Plagiocephaly – the flat head syndrome

In the field of paediatrics, the term “flat head syndrome” is used to define an asymmetry of the newborn’s skull. That’s what we call plagiocephaly.

Definition of plagiocephaly

The term “flat head syndrome” is most commonly used to define the asymmetry of the skull of a newborn. We also use the term plagiocephaly to specifically name malformations of the baby’s head. The Greek terms “plagios” & “kephale”, mean oblique & head1.

In clinical practice, a malformation or flattening of the skull is observed by parents or diagnosed by doctors or other specialists around the age of 2 to 3 months2 despite the fact that asymmetries could have already been formed at birth. A diagnosis of plagiocephaly is established by evaluating six references of the anatomy of a baby’s head3. Depending on the severity of the plagiocephaly at least four asymmetries of the skull are easily identified.

  • A flat side on the back of his head, for example on the left and on the opposite side of the forehead4
  • On the side of the forehead that is flat, the eye is also smaller than the other.
  • The ear on the side that is flat at the back of the head has moved towards the face, while the other appears to be behind.
  • Globally, the skull looks like a parallelogram when observed from the top5.
There seems to be more cases of plagiocephaly in boys, possibly because the diameter of a boy’s head is bigger than that of a girl6.

The causes of plagiocephaly

The causes of malformation of a newborn’s skull are related to many circumstances that are linked to each other and that can occur before, during and after birth. The position of the child's body and the position of his head in the uterus during the last weeks of pregnancy can already cause a flattening or distortion of the overall volume of the baby's skull. Pressure on the baby's head during his passage through the pelvis of his mother during childbirth and instruments of birth (forceps or vacuum) can also cause cranial asymmetries. A torticollis that limits the rotation of the newborn’s head may also contribute to flattening and deforming the head in its overall volume.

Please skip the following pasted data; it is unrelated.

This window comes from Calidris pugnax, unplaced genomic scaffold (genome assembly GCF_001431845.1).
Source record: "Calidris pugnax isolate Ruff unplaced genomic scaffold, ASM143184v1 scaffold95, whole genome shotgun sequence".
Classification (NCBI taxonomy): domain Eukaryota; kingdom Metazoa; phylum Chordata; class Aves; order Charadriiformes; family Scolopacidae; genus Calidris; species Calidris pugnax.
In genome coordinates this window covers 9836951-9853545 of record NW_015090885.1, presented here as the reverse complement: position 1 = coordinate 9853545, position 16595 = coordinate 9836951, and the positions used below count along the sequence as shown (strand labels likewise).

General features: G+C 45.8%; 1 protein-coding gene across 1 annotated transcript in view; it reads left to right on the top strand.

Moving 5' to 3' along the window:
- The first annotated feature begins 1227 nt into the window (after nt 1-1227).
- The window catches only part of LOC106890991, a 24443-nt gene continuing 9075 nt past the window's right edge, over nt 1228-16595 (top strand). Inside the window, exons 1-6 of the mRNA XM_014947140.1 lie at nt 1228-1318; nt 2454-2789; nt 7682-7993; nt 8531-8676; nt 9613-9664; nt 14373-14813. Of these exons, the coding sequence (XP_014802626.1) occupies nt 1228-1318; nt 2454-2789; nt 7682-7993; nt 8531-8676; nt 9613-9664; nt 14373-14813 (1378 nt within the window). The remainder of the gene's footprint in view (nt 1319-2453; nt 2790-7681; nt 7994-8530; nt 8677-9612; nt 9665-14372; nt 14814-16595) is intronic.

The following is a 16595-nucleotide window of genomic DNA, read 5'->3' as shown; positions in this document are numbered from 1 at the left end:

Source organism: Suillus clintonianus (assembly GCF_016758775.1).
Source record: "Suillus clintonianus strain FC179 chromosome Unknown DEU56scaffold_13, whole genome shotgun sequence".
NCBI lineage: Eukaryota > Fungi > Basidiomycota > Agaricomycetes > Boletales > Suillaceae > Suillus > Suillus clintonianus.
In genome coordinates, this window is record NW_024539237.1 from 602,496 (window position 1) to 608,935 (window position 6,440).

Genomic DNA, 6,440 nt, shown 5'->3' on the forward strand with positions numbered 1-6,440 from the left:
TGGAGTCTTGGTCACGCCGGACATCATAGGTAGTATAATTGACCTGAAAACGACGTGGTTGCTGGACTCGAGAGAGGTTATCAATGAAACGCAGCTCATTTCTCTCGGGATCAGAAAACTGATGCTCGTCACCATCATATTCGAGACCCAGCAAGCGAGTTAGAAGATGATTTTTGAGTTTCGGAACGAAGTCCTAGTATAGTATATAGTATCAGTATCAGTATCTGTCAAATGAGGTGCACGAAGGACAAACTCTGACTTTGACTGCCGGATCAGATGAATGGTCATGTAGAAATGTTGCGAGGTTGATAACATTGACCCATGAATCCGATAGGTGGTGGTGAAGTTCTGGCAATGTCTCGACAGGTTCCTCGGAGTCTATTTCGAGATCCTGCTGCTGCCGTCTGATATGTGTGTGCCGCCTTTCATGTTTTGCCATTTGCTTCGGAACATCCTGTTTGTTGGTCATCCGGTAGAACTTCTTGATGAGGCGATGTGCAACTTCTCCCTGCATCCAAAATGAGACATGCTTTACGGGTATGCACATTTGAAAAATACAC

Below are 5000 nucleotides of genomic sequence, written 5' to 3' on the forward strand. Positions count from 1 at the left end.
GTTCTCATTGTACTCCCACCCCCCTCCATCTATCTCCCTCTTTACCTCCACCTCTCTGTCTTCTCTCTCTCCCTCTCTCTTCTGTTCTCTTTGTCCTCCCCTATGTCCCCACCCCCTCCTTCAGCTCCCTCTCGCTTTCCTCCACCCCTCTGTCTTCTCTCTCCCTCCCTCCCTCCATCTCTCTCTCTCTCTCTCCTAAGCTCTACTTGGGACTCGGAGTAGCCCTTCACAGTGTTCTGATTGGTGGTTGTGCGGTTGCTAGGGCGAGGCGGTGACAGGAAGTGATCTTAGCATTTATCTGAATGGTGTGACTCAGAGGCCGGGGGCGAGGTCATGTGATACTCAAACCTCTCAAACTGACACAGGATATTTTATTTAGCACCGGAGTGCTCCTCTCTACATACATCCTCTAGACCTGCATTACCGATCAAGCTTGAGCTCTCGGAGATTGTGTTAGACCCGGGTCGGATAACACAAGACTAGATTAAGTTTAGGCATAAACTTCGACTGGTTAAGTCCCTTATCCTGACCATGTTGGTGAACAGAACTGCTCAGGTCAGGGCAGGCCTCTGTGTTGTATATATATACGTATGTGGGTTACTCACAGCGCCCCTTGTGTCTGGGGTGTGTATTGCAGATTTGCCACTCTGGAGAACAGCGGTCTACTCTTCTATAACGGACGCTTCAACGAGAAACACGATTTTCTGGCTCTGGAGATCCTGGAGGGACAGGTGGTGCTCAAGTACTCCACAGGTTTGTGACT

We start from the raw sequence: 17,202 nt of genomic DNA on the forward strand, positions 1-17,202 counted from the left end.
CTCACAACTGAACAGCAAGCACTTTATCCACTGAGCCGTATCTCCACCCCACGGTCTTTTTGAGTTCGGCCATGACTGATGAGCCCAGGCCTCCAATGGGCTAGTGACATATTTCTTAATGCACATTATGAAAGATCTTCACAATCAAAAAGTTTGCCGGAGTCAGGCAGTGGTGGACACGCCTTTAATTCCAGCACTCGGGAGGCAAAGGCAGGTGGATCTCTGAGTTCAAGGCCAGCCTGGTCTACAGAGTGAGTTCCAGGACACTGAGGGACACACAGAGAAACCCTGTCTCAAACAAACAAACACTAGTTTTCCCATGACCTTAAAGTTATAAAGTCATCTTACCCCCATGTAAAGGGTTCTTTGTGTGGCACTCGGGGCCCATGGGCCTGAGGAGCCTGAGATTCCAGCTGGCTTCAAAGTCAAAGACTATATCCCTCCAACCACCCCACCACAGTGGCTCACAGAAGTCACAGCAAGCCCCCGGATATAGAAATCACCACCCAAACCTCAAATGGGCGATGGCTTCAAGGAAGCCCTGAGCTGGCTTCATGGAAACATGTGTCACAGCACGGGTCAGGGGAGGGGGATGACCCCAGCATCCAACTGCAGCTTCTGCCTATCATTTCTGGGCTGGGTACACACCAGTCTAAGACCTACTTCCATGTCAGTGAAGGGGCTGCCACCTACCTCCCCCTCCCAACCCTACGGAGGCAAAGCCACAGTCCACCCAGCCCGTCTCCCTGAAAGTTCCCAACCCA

However, the factor that is most often connected to plagiocephaly or the most aggravating is the sleeping position of the newborn7. While his sleeping position aggravates plagiocephaly, it does not explain its appearance8. Most clinical research are now linking the increase in cases of plagiocephaly of the past 10 years and the “Back to sleep” campaign of the American Society of Pediatrics. Since 1992, this campaign has been recommending that parents place the newborn on their back to reduce the risk of sudden infant death9.

Scientific clinical data has evaluated between 13% and 40% the risk for newborn babies under the age of twelve months old to be diagnosed with mild, moderate or severe plagiocephaly10.

Treating plagiocephaly

The nature of treatments to correct skull malformations has evolved in the past years. From a total absence of treatment, it has evolved to approaches such as cranial and facial surgery, physiotherapy, helmets, positioning tips and osteopathy combined with these approaches11.

In paediatric communities and clinical research, a precocious treatment of plagiocephaly is recognized as key. However, although the importance of beginning treatment early has been demonstrated12, it has been observed that parents and doctors alike sometimes wait for the situation to improve by itself13. The spontaneous or progressive remodelling of the head, in several cases, does not happen14 and delaying the procedure can limit the potential treatment and can increase their severity in absence of intervention.

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